Reply
  209. Megan

    I’ve been trying to repeat the fruits of the spirit but this post has given me some wonderful ideas. Thank you!

    Reply
  210. Tiffany R.

    I would love to be able to write about this wonderfully spiritual way that I keep from freaking out but sadly that is not the case. I tend to “freak out” about everything. I’m working right now on silencing my “moments”. Maybe then it will be easier to stop them from happening.

    Reply
  211. Tara J

    I just finished reading “Unglued” and have started receiving counseling to deal with some “underbelly” issues…so these are my first steps of imperfect progress toward not freaking out

    Reply
  212. Kelli

    “Slowly, I realized God has a plan for each of my kids. As long as I am depending on the Lord to guide me as a parent, nothing I do or don’t do will mess up my kid’s future.” EXCELLENT! God has me read this post just for this line! Living overseas so often I convince myself that things I”m “doing” or “not doing” to/for my kids will “mess them up” in some way…

    Reply
  213. Cheri

    So very true

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  214. Beth

    I teeter totter between freaking out and not freaking out. I have two teenagers and at times am at a loss of what to say and how to say it. Keeping my cool and remaining calm is something I am working hard at trying to do on a consistent basis. Hopefully I will have it mastered before I’m a grandmother 10-15 years from now. I appreciate your ministry, Lysa!!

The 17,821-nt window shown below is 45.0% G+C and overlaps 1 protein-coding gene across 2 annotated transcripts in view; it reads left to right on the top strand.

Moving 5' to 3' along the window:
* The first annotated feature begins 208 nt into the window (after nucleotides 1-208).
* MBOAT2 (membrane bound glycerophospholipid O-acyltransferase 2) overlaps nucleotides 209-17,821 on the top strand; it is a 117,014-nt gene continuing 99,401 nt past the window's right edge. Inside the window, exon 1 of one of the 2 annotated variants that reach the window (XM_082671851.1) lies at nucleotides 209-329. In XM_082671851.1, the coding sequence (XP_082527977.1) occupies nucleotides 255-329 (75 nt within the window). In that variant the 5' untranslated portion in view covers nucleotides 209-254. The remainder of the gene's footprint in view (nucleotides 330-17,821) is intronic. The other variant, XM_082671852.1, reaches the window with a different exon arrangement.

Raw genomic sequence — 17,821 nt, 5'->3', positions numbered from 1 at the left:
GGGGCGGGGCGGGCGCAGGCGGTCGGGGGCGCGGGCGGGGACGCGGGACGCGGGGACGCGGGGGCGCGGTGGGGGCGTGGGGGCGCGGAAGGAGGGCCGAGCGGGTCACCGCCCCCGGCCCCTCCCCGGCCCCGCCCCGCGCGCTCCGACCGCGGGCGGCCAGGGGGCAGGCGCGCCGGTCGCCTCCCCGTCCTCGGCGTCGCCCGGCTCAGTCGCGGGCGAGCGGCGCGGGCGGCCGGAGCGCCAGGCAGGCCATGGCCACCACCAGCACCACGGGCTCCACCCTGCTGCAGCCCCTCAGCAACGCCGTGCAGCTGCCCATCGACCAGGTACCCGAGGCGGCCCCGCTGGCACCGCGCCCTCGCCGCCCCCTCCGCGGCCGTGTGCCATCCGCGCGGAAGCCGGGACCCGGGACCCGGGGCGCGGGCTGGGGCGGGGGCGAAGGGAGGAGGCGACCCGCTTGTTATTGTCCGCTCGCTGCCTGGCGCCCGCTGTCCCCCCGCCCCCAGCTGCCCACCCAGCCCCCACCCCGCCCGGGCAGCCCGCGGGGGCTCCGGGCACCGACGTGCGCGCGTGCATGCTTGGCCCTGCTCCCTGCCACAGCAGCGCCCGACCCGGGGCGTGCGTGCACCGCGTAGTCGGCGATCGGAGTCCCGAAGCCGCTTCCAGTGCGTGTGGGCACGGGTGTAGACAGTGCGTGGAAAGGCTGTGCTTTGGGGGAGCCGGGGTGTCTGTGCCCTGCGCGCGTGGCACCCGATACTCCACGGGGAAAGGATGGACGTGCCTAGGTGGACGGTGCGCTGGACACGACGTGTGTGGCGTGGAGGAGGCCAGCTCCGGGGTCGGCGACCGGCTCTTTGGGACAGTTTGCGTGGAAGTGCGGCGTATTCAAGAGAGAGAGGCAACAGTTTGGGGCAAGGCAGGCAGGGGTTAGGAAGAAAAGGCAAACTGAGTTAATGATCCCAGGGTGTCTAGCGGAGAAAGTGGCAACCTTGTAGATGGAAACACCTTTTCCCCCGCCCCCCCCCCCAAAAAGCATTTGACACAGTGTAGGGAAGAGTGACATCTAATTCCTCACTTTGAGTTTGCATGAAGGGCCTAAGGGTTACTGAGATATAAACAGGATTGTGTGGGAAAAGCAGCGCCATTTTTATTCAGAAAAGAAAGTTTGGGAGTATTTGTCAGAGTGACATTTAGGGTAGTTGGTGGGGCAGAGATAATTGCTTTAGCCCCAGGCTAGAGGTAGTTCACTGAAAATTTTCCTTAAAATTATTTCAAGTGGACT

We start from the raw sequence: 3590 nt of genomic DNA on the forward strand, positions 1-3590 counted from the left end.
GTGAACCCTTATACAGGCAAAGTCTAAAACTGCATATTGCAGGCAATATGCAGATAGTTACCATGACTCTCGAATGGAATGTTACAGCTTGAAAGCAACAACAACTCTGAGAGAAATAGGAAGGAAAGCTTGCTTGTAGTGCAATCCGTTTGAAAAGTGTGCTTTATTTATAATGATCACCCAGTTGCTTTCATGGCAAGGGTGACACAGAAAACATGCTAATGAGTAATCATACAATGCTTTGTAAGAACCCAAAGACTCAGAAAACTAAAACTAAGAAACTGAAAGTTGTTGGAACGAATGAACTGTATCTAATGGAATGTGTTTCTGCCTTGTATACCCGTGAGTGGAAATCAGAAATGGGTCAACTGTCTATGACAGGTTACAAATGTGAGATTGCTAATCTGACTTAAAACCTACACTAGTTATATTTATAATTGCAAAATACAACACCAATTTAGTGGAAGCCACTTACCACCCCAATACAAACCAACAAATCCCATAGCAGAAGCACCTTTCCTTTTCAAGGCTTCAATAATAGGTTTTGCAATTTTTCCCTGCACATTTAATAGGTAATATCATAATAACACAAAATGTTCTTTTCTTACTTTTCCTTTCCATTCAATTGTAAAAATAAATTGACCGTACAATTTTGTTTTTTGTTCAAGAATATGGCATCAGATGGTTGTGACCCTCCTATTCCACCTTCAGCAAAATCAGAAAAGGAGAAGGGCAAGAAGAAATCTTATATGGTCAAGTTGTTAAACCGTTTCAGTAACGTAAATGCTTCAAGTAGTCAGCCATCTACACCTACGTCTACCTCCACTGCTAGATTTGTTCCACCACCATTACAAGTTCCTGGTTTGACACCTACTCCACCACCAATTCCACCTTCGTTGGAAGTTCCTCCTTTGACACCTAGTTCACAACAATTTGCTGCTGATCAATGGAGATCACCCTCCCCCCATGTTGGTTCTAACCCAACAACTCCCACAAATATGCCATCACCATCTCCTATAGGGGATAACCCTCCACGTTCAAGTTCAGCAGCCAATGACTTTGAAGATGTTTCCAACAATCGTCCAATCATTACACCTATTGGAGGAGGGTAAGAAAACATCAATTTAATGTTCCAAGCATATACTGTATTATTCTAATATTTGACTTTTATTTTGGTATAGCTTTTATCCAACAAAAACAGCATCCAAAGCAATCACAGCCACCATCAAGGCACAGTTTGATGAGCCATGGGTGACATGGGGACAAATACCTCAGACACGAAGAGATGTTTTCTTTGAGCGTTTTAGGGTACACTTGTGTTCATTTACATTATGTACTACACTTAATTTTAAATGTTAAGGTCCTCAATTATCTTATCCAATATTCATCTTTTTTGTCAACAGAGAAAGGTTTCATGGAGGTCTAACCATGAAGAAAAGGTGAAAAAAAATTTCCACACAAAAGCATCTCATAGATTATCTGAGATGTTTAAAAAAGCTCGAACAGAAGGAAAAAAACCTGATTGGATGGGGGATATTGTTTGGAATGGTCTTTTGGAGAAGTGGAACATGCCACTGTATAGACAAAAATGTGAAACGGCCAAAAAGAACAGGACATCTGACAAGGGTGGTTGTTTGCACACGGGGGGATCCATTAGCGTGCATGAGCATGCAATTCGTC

Reply
  215. Marcia

    When watching my 5 yr old granddaughter, she often has meltdowns or “tantrums”. I walk away, often into another room;
    I pray our loud “Jesus help me. Help (name) to (clean up her toys.) She”ll stop to listen what I am saying and calms down. This helps me to remain calm and not scream, too.

    Reply
  216. Jasmine

    My freak outs are kept in check because of the past. My son was in a near drowning accident last summer at the age of 2 and I just think about how far he has come. The accident left him with a brain injury and severe disabilities but there was a time when I thought we were going to have to make the decision to take him off of life support and say goodbye for ever. Now he smiles and laughs and is doing better.

    Reply
  217. Laura T.

    Some days are better than others. Freaking out has become an unfortunate habit. One that needs to be broken, for me. I try to take a deep breathe and ask myself if this situation (grades, spilled drink, broken dish, etc.) is more important than my relationship with my child and if it will matter in eternity. I also remind myself that I am not perfect, so how can I really expect it from my own children.

    Reply
  218. Angela

    I needed to hear this so much!! My husband and I are raising my 15 yr old nephew. We could never have children. He has lived with us for 4 yrs now. Truly the love of my heart. He struggles in school subjects, mainly Math. Anyway. Had do I keep from freaking out about anything? Well.. I just freak out and then calm down. Ha! Idk. Sometimes I go somewhere to be alone. Thank you Jesus for your comfort!

    Reply
  219. Laurel Andrews

    Lysa your books always seem to be so timely and relatable to my life. As a mother of five with them fairly spread apart it can become difficult because you are dealing with all stages of child development at once and on some days it is overwhelming and tiring. Cannot wait to read your latest book!! Thanks so much for your ministry 🙂

    Reply
  220. Jessie Tuno